First, the good news: The album provides three Haydn symphonies, one of them fairly well known and two lesser known; and the Oregon Symphony under the direction of its longtime Music Director, Carlos Kalmar perform them competently and professionally.
Now, the bad news. Pentatone chose to record the album live, albeit, thankfully, without applause.
Interestingly, the Oregon Symphony, one of the oldest ensembles in the United States, performed a Haydn symphony on their very first program in 1896. So, one could say they have Haydn in their blood. Certainly, they execute the present three symphonies with polish and poise. If you are a fan of Haydn, a fan of Carlos Kalmar and the Oregon Symphony, a fan of SACD recordings, or a fan in need of the particular works offered on the disc, you could do worse.
With 106 symphonies to his credit, Austrian composer Joseph Haydn (1732-1809) became known as the "Father of the Symphony." Here, we find three of those 106, two of them from his middle period and one from his later period. It's a good combination to show us his versatility.
Haydn wrote the Symphony No. 53 in D Major "The Imperial" in 1777, with at least four different versions of the final movement (only two of which Haydn probably wrote himself). The finale we hear by Kalmar is one reconstructed by Haydn scholar H.C. Robbins. The work was, in its day, among Haydn's most-popular and oft-performed symphonies, and one can see why. It projects a largely cheerful, if somewhat tempestuous feeling, and Maestro Kalmar and his forces provide a lively, lyrical, sunny performance.
The composer finished his Symphony No. 64 in A Major "Tempora Mutantur" by 1775, so it predates No. 53, but given the numbering system, who knows. Haydn gave it its nickname, "Times change," himself. The dating places both Nos. 53 and 64 at the end of the "Sturm and Drang" ("storm and drive," "storm and stress") period, so expect dramatic changes in temperament throughout. But it's the second-movement Largo that probably stands out for its sheer eccentricity. Yet Kalmar does not exaggerate any of the movement's oddities and keeps it moving at a gentle pace, alternating a light, sweet tone with a heavier, more serious one.
The only question I would have with the album is exactly who might want or need it. I suggested in the beginning that fans of Haydn, Kalmar, the Oregon Symphony, or SACD recordings in general might enjoy the disc. But competition in Haydn is intense. Years ago Antal Dorati recorded all of the Haydn symphonies for Decca, and the company has made many of them available separately. What's more, for the sheer joy and delight of Haydn, it's still hard to beat Sir Thomas Beecham (EMI); for energy and fleetness, I enjoy Eugene Jochum (DG), although I believe he did mostly late Haydn; for ultimate grace and refinement, I like Otto Klemperer (EMI); and for a period-instrument approach, La Petite Bande (DHM) is hard to beat. Still and all, there continues room for one more, and Kalmar and his players provide good, solid, straightforward performances. For added pleasure, if you want your Haydn in multichannel, the Pentatone may be one of your few choices.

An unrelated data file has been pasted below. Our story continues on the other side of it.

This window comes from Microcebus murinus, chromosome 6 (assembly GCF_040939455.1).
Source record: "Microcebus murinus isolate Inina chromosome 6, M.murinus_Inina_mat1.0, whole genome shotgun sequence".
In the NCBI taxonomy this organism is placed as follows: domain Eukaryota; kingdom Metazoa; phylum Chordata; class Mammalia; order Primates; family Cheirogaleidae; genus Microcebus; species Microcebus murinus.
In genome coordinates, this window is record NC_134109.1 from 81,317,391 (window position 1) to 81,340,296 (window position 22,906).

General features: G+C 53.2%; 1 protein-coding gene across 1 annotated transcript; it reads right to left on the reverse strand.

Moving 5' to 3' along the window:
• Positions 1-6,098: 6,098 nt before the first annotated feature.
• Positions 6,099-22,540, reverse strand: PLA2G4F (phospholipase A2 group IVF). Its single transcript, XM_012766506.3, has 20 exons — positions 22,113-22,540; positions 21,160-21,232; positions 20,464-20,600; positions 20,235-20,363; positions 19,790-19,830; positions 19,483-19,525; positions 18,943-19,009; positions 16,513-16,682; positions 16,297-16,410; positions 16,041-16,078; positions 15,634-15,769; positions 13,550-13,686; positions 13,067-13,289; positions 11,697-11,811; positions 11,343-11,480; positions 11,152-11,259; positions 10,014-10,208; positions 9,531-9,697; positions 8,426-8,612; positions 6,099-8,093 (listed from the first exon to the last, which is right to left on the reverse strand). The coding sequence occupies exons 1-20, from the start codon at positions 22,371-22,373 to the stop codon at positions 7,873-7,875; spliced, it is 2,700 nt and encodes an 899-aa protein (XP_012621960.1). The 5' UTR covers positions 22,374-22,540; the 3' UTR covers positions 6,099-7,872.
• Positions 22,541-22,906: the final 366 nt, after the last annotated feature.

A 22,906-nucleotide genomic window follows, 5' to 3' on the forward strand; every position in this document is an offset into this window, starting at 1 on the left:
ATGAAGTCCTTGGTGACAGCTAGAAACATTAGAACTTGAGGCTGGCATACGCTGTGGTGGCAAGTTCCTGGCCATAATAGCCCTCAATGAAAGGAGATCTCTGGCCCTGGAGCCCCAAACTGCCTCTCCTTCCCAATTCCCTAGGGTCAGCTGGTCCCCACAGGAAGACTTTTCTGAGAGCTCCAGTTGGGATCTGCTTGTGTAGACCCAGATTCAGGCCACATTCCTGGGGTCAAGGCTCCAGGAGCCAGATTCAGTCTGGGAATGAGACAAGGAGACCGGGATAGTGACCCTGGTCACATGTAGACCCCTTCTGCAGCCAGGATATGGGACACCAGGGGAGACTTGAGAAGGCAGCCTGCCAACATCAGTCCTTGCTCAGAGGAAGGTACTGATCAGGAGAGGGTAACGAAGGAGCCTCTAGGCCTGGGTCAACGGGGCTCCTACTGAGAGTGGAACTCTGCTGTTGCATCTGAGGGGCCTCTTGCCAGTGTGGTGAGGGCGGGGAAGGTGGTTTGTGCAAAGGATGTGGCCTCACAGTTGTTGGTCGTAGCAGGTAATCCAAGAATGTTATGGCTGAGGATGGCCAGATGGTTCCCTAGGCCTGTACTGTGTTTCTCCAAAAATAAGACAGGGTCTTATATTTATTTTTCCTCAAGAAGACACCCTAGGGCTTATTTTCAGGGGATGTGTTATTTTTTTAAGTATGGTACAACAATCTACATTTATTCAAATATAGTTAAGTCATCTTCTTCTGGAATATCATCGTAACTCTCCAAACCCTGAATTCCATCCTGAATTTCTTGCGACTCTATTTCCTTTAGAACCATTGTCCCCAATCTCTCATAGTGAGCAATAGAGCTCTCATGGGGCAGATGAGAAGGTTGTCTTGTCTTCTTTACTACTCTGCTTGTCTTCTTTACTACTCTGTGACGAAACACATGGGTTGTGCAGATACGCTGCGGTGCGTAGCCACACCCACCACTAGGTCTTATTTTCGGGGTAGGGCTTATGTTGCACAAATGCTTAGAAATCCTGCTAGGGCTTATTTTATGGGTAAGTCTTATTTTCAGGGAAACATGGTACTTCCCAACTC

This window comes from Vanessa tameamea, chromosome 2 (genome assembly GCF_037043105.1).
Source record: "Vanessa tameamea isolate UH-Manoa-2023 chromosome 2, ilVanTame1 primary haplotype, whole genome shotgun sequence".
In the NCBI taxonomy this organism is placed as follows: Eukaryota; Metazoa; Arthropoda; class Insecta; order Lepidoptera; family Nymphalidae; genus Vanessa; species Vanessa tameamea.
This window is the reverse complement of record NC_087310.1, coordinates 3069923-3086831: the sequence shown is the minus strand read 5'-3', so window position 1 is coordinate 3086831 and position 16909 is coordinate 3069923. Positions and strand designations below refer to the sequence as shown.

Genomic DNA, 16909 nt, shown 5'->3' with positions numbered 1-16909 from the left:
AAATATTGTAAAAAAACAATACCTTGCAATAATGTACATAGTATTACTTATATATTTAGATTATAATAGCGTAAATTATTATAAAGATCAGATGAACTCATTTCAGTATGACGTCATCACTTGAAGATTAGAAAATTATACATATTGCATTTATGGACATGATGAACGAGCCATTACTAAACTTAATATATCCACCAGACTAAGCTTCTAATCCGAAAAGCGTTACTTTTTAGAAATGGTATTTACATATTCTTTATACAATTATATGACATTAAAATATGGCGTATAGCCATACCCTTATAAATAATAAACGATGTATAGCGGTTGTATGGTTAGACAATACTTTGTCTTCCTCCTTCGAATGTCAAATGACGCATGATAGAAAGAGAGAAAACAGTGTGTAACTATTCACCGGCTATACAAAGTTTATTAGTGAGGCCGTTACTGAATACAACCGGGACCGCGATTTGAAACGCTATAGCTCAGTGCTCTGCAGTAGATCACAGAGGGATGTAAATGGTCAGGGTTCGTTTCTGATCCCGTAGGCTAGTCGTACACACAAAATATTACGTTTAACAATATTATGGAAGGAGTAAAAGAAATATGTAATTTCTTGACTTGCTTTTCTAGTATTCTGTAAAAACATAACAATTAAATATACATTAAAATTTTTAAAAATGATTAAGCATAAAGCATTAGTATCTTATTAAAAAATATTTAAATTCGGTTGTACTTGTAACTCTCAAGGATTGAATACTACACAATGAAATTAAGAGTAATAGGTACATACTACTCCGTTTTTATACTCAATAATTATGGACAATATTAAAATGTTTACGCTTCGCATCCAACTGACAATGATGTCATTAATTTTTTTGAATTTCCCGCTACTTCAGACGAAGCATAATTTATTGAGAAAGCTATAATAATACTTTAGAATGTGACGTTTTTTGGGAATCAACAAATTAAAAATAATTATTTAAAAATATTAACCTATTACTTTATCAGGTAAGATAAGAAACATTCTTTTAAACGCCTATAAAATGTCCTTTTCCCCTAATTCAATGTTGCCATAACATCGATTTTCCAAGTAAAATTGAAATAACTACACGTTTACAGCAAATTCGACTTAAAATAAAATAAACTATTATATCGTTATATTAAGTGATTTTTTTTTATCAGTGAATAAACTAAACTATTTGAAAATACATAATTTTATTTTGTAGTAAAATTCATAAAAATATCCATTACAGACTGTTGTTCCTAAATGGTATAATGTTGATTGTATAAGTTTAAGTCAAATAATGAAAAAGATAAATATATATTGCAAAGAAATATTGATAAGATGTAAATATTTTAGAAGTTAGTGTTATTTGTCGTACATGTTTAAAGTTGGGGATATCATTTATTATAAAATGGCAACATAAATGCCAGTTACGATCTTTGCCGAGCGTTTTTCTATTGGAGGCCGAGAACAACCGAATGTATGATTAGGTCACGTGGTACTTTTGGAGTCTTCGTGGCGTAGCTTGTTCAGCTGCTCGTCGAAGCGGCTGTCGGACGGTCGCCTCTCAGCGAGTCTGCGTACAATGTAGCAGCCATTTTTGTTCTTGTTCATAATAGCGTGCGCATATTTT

As with most Pentatone releases, the disc comes in an SACD jewel case, further enclosed in a light-cardboard slipcover. I wish the cover had something on it more elegant than a photo of the conductor, but I suppose we can't have everything.
Producers Job Maarse and Blanton Alspaugh, recording engineer John Newton, and mixing and mastering editor Mark Donahue made the album in 2013 and 2016 live at the Arlene Schnitzer Concert Hall, Portland, Oregon. They recorded and mixed it for hybrid SACD multichannel and two-channel playback via an SACD player and two-channel stereo via a regular CD player. I listened in the two-channel SACD mode.
There's no questioning the clarity and immediacy of the recording: It sounds close up and quite transparent. Some orchestral depth appears lost in the process, though. Nor is there much sense of the surrounding hall; that is, little ambiance. Nevertheless, multichannel playback may ameliorate this latter condition, I don't know. In any case, the sound is good enough: clear, clean, wide, and full ranging, with no hardness or undue brightness. It should satisfy even the most discerning listeners.
To listen to a brief excerpt from this album, click on the forward arrow: